|Wealth and Want|
|... because democracy alone is not enough to produce widely shared prosperity.|
|Home||Essential Documents||Themes||All Documents||Authors||Glossary||Links||Contact Us|
Henry George: The Wages of Labor
A strong, absolute ruler might hope by such regulations to alleviate the conditions of chattel slaves. But the tendency of our times is toward democracy, and democratic States are necessarily weaker in paternalism, while, in the industrial slavery growing out of private ownership of land that prevails in Christendom today, it is not the master who forces the slave to labor, but the slave who urges the master to let him labor.
Thus, the greatest difficulty in
enforcing such regulations
comes from those whom they are intended to benefit. It is not, far
instance, the masters who make it difficult to enforce restrictions on
child labor in factories, but the mothers, who, Prompted by poverty,
misrepresent the ages of their children even to the masters and teach
the children to misrepresent. ... read
the whole article
Henry George: The Land for the People (1889 speech)
... WHAT I ask you here tonight is as far as you can to join in this general movement and push on the cause. It is not a local matter, it is a worldwide matter. It is not a matter than interests merely the people of Ireland, the people of England and Scotland or of any other country in particular, but it is a matter that interests the whole world. What we are battling for is the freedom of mankind; what we are struggling for is for the abolition of that industrial slavery which as mud enslaves men as did chattel slavery. It will not take the sword to win it. There is a power far stronger than the sword and that is the power of public opinion. When the masses of men know what hurts them and how it can be cured when they know what to demand, and to make their demand heard and felt, they will have it and no power on earth can prevent them What enslaves men everywhere is ignorance and prejudice.
If we were to go to that island that we imagined, and if you were fools enough to admit that the land belonged to me, I would be your master, and you would be my slaves just as thoroughly, just as completely, as if I owned your bodies, for all I would have to do to send you out of existence would be to say to you "get off my property." That is the cause of the industrial slavery that exists all over the world, that is the cause of the low wages, that is the cause of the unemployed labor. Read the whole speech
Henry George: In Liverpool: The Financial Reform Meeting at the Liverpool Rotunda (1889)
Henry George: Thou Shalt Not Steal (1887 speech)
We are selling land now in large quantities to certain English lords, who are coming over here and buying greater estates than the greatest in Great Britain or Ireland. We are selling them land; they are buying land. Did it ever occur to you that they do not want that land? They have no use whatever for American land; they do not propose to come over here and live on it. They cannot carry it over there to where they do live.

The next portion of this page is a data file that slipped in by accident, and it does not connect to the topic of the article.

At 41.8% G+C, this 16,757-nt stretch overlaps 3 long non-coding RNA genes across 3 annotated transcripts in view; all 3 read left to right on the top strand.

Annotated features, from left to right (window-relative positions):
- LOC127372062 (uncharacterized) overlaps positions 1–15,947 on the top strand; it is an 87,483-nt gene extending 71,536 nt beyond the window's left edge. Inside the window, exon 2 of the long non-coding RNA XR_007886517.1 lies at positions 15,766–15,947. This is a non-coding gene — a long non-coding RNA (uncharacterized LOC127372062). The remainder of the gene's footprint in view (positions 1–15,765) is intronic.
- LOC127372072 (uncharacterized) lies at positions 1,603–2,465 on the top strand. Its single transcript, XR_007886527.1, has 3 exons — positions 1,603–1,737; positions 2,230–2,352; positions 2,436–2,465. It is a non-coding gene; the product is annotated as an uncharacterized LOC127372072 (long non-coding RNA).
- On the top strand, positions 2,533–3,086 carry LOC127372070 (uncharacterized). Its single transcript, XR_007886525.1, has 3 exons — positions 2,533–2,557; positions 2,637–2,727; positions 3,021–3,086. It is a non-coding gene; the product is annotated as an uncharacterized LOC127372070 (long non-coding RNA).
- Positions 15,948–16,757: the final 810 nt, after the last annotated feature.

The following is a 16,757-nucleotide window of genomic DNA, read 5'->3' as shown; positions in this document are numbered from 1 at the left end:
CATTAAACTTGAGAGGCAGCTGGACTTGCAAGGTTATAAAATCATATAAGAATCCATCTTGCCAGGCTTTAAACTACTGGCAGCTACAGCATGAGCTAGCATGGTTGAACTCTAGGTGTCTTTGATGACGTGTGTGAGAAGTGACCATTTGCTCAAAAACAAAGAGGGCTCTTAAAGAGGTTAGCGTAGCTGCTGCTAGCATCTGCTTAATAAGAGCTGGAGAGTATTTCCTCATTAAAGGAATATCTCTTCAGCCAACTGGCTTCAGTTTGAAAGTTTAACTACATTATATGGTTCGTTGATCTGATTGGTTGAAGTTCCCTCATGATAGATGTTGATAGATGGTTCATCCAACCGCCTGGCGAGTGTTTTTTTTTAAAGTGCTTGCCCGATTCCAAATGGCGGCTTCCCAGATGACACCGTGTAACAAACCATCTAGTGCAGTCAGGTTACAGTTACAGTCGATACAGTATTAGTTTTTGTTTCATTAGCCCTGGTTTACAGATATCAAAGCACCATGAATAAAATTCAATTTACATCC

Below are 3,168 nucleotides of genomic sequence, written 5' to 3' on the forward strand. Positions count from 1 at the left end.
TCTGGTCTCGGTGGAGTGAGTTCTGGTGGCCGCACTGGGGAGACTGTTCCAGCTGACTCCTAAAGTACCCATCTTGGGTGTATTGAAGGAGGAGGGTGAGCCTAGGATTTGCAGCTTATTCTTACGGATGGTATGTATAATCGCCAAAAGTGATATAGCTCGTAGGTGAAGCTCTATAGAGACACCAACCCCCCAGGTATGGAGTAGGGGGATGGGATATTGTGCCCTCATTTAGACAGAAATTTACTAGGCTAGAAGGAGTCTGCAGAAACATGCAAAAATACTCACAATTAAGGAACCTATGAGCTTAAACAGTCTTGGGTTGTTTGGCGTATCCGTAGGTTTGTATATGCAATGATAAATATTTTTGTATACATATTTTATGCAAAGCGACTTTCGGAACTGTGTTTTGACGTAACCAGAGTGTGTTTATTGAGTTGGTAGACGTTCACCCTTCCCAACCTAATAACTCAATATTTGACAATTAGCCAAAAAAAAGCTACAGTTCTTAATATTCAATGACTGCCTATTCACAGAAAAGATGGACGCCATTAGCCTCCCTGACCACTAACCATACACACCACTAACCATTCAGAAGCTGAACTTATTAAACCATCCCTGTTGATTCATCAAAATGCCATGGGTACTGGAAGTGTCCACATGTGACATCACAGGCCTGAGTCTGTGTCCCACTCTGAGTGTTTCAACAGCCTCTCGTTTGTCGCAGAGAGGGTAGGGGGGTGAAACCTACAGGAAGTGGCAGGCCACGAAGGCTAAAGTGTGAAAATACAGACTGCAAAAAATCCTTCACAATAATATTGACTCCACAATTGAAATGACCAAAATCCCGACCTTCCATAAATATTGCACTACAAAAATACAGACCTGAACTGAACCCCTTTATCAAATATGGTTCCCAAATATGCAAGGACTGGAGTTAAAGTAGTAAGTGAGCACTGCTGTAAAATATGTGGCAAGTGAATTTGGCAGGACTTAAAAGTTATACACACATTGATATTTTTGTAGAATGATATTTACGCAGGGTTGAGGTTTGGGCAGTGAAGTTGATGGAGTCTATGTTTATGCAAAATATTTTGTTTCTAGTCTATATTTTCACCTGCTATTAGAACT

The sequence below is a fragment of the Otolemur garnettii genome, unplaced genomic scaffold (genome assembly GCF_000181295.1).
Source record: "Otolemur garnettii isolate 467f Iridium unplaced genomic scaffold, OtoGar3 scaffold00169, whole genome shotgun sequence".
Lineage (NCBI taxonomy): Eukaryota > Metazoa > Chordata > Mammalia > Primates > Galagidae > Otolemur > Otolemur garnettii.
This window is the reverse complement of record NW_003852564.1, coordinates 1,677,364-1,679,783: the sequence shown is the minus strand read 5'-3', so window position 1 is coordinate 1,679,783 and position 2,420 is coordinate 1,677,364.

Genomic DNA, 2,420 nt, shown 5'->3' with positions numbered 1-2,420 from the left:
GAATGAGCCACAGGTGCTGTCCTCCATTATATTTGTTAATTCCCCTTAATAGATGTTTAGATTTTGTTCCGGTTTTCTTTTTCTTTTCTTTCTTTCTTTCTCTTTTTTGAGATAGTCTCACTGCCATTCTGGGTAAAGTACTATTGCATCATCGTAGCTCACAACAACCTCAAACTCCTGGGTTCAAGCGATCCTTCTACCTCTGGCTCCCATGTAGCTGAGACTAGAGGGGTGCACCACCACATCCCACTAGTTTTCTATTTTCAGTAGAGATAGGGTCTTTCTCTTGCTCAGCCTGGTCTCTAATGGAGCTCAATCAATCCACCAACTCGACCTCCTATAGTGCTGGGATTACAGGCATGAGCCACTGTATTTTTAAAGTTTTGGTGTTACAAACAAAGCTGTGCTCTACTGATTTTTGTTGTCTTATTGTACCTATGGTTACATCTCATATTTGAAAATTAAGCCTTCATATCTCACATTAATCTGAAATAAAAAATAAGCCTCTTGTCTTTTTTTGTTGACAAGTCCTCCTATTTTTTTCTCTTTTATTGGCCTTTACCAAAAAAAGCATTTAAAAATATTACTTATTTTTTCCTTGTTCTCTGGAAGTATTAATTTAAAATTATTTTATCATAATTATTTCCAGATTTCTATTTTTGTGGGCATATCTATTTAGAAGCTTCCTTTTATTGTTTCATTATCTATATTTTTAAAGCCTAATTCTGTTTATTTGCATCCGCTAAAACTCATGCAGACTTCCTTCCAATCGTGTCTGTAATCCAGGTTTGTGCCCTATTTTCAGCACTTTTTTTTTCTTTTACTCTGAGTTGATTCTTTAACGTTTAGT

It is not the land that they want. What they want is the income from it. They are buying it not because they themselves want to use it, but because by and by, as population increases, numbers of American citizens will want to use it, and then they can say to these American citizens: "You can use this land provided you pay us one-half of all you make upon it." What we are selling those foreign lords is not really land; we are selling them the labor of American citizens; we are selling them the privilege of taking, without any return for it, the proceeds of the toil of our children.
So, here in New York, you will read in the papers every day that the price of land is going up. John Jones or Robert Brown has made a hundred thousand dollars within a year in the increase in the value of land in New York. What does that mean? It means he has the power of getting many more coats, many more cigars, dry goods, horses and carriages, houses or much more food and wine. He has gained the power of taking for his own a great number of these products of human labor.
But what has he done? He has not done anything. He may have been off in Europe or out west, or he may have been sitting at home taking it easy. If he has done nothing to get this increased income, where does it come from? The things I speak of are all products of human labor — someone has to work for them. When a man who does no work can get them, necessarily the people who do work to produce them must have less of the products of human labor than they ought to have. ... read the whole article
Gems from George, a themed collection of excerpts from the writings of Henry George (with links to sources)
to email this page to a friend: right click, choose "send"
Wealth and Want
... because democracy alone hasn't yet led to a society in which all can prosper